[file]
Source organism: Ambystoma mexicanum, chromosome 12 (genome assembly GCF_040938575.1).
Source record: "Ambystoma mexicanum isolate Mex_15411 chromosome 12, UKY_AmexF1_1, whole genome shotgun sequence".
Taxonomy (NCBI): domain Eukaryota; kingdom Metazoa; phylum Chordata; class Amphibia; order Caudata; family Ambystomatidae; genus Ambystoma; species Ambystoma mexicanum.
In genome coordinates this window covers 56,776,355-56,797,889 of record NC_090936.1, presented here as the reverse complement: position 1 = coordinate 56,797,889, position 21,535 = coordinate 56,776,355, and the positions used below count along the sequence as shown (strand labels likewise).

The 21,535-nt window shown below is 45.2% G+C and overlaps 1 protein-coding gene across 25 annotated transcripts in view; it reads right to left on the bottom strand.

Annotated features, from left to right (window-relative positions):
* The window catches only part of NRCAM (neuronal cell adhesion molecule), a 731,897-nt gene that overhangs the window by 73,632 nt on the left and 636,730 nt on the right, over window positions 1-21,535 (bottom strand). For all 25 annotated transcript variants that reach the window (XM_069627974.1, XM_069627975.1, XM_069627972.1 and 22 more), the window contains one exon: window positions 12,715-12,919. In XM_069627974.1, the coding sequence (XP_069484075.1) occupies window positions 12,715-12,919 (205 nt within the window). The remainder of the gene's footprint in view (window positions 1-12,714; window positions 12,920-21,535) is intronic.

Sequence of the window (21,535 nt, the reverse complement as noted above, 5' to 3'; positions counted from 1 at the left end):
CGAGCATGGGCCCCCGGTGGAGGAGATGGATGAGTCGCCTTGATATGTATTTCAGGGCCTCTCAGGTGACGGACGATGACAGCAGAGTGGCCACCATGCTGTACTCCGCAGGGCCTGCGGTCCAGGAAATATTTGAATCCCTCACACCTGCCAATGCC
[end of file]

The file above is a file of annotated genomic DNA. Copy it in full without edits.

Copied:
Source organism: Ambystoma mexicanum, chromosome 12 (genome assembly GCF_040938575.1).
Source record: "Ambystoma mexicanum isolate Mex_15411 chromosome 12, UKY_AmexF1_1, whole genome shotgun sequence".
Taxonomy (NCBI): domain Eukaryota; kingdom Metazoa; phylum Chordata; class Amphibia; order Caudata; family Ambystomatidae; genus Ambystoma; species Ambystoma mexicanum.
In genome coordinates this window covers 56,776,355-56,797,889 of record NC_090936.1, presented here as the reverse complement: position 1 = coordinate 56,797,889, position 21,535 = coordinate 56,776,355, and the positions used below count along the sequence as shown (strand labels likewise).

The 21,535-nt window shown below is 45.2% G+C and overlaps 1 protein-coding gene across 25 annotated transcripts in view; it reads right to left on the bottom strand.

Annotated features, from left to right (window-relative positions):
* The window catches only part of NRCAM (neuronal cell adhesion molecule), a 731,897-nt gene that overhangs the window by 73,632 nt on the left and 636,730 nt on the right, over window positions 1-21,535 (bottom strand). For all 25 annotated transcript variants that reach the window (XM_069627974.1, XM_069627975.1, XM_069627972.1 and 22 more), the window contains one exon: window positions 12,715-12,919. In XM_069627974.1, the coding sequence (XP_069484075.1) occupies window positions 12,715-12,919 (205 nt within the window). The remainder of the gene's footprint in view (window positions 1-12,714; window positions 12,920-21,535) is intronic.

Sequence of the window (21,535 nt, the reverse complement as noted above, 5' to 3'; positions counted from 1 at the left end):
CGAGCATGGGCCCCCGGTGGAGGAGATGGATGAGTCGCCTTGATATGTATTTCAGGGCCTCTCAGGTGACGGACGATGACAGCAGAGTGGCCACCATGCTGTACTCCGCAGGGCCTGCGGTCCAGGAAATATTTGAATCCCTCACACCTGCCAATGCC